(f(x, t) + bT X + txT Ax, H(x, t) + c+ Dx, G(x, t) + e + Fx) belongs to ff**. 3); recall that I={1, ... ,m}, m

5. If J +(x) = J o(x), then x is a non-degenerate critical point (and, hence, stable via the implicit function theorem). e. 3 is violated). The idea behind strong stability relies on the fact that the vanishing of Lagrange parameters Ilj ('linear terms') is compensated by means of ' positive quadratic terms'. l'lL(x) only enlarges its number of positive eigenvalues. This can be seen by means of the following two theorems from linear algebra. Let A be a symmetric n x n matrix and T c ~n a linear subspace.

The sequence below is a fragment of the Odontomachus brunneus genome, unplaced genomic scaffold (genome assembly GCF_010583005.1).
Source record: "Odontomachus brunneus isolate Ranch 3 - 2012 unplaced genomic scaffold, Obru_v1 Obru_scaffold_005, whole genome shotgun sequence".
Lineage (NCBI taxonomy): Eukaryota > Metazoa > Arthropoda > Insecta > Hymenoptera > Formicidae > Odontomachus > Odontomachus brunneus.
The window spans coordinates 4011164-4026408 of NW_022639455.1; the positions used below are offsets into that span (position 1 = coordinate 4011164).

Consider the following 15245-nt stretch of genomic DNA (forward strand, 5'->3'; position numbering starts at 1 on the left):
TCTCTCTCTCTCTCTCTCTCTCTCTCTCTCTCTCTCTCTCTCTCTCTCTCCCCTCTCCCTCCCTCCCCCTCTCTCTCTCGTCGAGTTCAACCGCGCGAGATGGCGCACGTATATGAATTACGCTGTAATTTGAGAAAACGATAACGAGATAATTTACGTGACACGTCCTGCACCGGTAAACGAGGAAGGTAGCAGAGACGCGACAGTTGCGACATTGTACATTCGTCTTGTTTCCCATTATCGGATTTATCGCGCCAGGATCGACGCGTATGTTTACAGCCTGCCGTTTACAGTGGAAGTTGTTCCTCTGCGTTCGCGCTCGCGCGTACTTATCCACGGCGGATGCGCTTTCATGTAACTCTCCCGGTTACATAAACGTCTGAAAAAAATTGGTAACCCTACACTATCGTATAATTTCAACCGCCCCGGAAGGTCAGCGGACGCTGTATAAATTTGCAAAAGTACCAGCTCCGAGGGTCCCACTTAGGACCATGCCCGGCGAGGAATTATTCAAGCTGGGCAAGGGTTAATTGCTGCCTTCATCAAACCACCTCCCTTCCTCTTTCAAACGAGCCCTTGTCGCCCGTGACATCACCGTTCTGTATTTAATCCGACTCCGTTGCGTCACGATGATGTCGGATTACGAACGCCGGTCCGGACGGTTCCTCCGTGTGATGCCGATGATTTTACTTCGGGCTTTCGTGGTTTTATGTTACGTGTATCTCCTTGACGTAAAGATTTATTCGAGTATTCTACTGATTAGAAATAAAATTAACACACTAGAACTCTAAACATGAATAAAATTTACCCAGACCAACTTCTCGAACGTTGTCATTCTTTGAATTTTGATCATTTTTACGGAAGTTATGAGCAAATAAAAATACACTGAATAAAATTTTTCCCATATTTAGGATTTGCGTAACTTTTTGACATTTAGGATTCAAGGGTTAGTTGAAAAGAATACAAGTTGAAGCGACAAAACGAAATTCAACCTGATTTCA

6) ff** = {(f, H, G)I Each point of LgC belongs to type 1,2,3,4, 5}. 1 (see [118J) The set ff** is C; open and dense in C 3 (lRn x IR, 1R)1 +m+s. Let z denote the general point in IRn x IR, and put z = (x, t), xElR n, tEIR. Define i= 1,2,3,4,5. 2 (see [118J) Let (f,H, G) belong to ff**. c is open and dense in Lgc and, for i = 2, 3,4,5, the set L~c is a discrete point set. We proceed with a description of the five types. For each one we start with conditions that are necessary in order to describe the type under consideration, and we introduce so-called characteristic numbers, which determine the essence of the type.